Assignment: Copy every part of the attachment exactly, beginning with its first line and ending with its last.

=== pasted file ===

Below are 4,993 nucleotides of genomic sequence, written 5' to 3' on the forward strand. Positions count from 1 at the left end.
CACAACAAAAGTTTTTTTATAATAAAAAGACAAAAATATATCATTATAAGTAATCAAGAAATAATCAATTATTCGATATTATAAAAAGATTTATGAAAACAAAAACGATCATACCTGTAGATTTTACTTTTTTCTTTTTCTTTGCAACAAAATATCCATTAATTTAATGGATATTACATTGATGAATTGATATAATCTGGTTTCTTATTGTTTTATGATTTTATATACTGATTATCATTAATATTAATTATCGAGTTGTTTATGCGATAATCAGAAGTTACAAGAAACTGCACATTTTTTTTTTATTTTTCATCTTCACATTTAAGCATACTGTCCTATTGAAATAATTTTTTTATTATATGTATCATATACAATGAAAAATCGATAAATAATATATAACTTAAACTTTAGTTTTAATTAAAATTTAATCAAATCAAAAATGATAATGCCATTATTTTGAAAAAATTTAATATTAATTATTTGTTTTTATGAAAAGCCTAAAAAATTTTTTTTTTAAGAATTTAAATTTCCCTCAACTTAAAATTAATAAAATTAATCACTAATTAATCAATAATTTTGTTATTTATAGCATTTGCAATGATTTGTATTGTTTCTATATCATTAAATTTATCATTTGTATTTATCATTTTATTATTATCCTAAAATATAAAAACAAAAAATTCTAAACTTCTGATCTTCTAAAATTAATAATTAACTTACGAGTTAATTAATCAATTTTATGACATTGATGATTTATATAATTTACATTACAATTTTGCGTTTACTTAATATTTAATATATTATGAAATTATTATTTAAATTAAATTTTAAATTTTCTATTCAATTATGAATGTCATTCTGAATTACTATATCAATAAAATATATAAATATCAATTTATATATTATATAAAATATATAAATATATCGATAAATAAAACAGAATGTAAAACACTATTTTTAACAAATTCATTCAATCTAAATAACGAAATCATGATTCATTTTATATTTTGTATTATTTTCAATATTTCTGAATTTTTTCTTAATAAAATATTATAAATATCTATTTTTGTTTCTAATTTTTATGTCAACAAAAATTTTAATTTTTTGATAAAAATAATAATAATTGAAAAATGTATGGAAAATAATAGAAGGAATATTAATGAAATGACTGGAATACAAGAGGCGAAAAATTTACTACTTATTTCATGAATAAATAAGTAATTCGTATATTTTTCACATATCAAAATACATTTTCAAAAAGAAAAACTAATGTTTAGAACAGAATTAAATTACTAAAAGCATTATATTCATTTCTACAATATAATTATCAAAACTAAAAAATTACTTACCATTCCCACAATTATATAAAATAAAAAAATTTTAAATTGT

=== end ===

Below are 4,993 nucleotides of genomic sequence, written 5' to 3' on the forward strand. Positions count from 1 at the left end.
CACAACAAAAGTTTTTTTATAATAAAAAGACAAAAATATATCATTATAAGTAATCAAGAAATAATCAATTATTCGATATTATAAAAAGATTTATGAAAACAAAAACGATCATACCTGTAGATTTTACTTTTTTCTTTTTCTTTGCAACAAAATATCCATTAATTTAATGGATATTACATTGATGAATTGATATAATCTGGTTTCTTATTGTTTTATGATTTTATATACTGATTATCATTAATATTAATTATCGAGTTGTTTATGCGATAATCAGAAGTTACAAGAAACTGCACATTTTTTTTTTATTTTTCATCTTCACATTTAAGCATACTGTCCTATTGAAATAATTTTTTTATTATATGTATCATATACAATGAAAAATCGATAAATAATATATAACTTAAACTTTAGTTTTAATTAAAATTTAATCAAATCAAAAATGATAATGCCATTATTTTGAAAAAATTTAATATTAATTATTTGTTTTTATGAAAAGCCTAAAAAATTTTTTTTTTAAGAATTTAAATTTCCCTCAACTTAAAATTAATAAAATTAATCACTAATTAATCAATAATTTTGTTATTTATAGCATTTGCAATGATTTGTATTGTTTCTATATCATTAAATTTATCATTTGTATTTATCATTTTATTATTATCCTAAAATATAAAAACAAAAAATTCTAAACTTCTGATCTTCTAAAATTAATAATTAACTTACGAGTTAATTAATCAATTTTATGACATTGATGATTTATATAATTTACATTACAATTTTGCGTTTACTTAATATTTAATATATTATGAAATTATTATTTAAATTAAATTTTAAATTTTCTATTCAATTATGAATGTCATTCTGAATTACTATATCAATAAAATATATAAATATCAATTTATATATTATATAAAATATATAAATATATCGATAAATAAAACAGAATGTAAAACACTATTTTTAACAAATTCATTCAATCTAAATAACGAAATCATGATTCATTTTATATTTTGTATTATTTTCAATATTTCTGAATTTTTTCTTAATAAAATATTATAAATATCTATTTTTGTTTCTAATTTTTATGTCAACAAAAATTTTAATTTTTTGATAAAAATAATAATAATTGAAAAATGTATGGAAAATAATAGAAGGAATATTAATGAAATGACTGGAATACAAGAGGCGAAAAATTTACTACTTATTTCATGAATAAATAAGTAATTCGTATATTTTTCACATATCAAAATACATTTTCAAAAAGAAAAACTAATGTTTAGAACAGAATTAAATTACTAAAAGCATTATATTCATTTCTACAATATAATTATCAAAACTAAAAAATTACTTACCATTCCCACAATTATATAAAATAAAAAAATTTTAAATTGT